Using Chrome only to discover that your favorite game or video site isn’t working anymore? No error, no icon, no warning, no nothing? Congrats, you just discovered that Google killed off a whole subset of online software without so much as a fallback warning! Affected plug-in include Sliverlight, Shockwave, Flash, Unity Web Player, Java, older versions of Facebook Video, Google Earth, and Google Talk, as well as a great number of enterprise level custom software solutions.
So, what happened? Google announced in 2013 their roadmap to remove NPAPI (Netscape Plug-in API) support from the Chrome web browser. Why remove a framework that has enable to web browser capabilities to be extended far beyond anyone’s expectations for the past 20-ish years? Google justifies their viewpoint stating that:
“Today’s browsers are speedier, safer, and more capable than their ancestors. Meanwhile, NPAPI’s 90s-era architecture has become a leading cause of hangs, crashes, security incidents, and code complexity. Because of this, Chrome will be phasing out NPAPI support”.
While the statement is an amusing mix of fact and hyperbole (with a dash of hypocrisy if you consider how many major malware incidents can be traced back to Google’s own DoubleClick ad network), the intent is clear: NPAPI’s days are numbered in the eyes of The Big G. Considering the update-crazed online society of today where newer is always believed to be better, they’ll probably get their way.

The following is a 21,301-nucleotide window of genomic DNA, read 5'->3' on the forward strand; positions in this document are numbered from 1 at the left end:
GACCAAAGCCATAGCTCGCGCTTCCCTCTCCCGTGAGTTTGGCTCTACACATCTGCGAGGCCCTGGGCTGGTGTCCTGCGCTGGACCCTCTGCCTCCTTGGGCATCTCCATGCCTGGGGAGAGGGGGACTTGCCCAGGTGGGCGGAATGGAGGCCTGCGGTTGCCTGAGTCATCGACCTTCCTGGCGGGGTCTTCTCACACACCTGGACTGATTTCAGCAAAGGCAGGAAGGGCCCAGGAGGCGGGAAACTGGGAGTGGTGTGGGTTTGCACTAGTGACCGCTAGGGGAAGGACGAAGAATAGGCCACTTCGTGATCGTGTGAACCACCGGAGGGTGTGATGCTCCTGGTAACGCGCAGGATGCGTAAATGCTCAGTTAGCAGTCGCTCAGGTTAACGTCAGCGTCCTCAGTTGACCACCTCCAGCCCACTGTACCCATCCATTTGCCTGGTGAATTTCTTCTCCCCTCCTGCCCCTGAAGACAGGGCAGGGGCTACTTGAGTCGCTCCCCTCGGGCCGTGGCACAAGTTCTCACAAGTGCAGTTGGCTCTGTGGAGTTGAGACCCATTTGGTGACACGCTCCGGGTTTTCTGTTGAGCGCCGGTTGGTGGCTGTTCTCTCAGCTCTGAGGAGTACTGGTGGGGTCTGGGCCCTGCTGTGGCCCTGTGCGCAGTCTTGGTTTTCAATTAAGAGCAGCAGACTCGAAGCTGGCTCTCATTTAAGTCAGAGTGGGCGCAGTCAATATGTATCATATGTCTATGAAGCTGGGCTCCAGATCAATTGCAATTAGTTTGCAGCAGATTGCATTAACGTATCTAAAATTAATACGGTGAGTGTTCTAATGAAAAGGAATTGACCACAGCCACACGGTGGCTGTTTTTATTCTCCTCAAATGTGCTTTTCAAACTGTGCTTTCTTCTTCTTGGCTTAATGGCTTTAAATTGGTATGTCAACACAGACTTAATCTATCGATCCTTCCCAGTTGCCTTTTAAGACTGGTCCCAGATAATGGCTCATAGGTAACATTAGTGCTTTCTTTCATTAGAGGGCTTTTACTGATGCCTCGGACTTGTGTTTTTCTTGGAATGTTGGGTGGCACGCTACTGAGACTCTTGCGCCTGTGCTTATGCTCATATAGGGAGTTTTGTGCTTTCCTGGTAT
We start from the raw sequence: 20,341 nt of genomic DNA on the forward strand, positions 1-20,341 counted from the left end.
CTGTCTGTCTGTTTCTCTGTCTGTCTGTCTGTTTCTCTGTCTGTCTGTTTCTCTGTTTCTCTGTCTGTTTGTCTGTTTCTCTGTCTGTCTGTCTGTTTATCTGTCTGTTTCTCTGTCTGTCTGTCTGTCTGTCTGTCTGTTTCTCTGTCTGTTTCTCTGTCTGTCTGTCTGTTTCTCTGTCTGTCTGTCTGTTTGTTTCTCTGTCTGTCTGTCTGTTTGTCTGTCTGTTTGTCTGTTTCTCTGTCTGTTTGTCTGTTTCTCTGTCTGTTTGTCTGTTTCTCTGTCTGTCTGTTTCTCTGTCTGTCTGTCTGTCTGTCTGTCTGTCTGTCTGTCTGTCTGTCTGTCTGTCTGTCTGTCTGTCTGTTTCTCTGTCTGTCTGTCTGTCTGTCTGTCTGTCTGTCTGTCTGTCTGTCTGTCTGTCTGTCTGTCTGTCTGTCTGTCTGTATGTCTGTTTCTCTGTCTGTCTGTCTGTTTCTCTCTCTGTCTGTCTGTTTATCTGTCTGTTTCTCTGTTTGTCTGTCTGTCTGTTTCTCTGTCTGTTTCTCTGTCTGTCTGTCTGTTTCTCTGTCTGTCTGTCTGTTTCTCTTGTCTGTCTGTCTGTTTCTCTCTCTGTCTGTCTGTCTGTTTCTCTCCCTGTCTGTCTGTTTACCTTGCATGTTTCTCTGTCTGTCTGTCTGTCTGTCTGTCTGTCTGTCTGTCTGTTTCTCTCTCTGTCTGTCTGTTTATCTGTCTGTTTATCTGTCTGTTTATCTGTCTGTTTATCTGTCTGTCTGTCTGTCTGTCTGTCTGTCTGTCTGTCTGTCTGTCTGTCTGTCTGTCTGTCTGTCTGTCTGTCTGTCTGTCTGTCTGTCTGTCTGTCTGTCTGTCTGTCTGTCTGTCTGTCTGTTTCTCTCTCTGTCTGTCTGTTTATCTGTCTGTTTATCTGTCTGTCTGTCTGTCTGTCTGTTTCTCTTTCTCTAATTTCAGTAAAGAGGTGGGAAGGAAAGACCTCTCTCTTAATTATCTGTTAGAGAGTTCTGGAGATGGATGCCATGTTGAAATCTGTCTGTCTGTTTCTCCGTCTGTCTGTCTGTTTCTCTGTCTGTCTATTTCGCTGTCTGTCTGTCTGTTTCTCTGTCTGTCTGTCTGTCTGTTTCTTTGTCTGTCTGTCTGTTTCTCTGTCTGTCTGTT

As of April 2015, Chrome still technically supports NPAPI plug-ins. However, it has been disabled by default in v42 of the browser. NPAPI support is projected to be removed altogether in September of 2015.
For the short term, you can re-enable NPAPI support in Chrome by using the following URL: chrome://flags/#enable-npapi . Once there, click the Enable link under “Enable NPAPI”.
Finally, click the “Restart Now” button at the bottom of the browser page (Closing/Reopening Chrome is NOT sufficient to enable this option).
Of course you could always switch to another web browser such as Mozilla’s Firefox. As a bonus, you’ll be supporting a company that believes in protecting Internet user’s privacy, a philosophy diametrically opposed to Google.
However, even switching web browsers may prove to be a mere Band-Aid for the issue. Most other web browser creators have announced similar plans to remove NPAPI support as well. While none have thus far actually made any moves to remove the plug-in support (or even set a timeline), NPAPI support and the web apps that require them, may very well be going the way of the dinosaurs.
Can Google’s war on plug-ins change the face of the Internet as much as Apple’s war on Flash? It all depends on how much users are willing accept.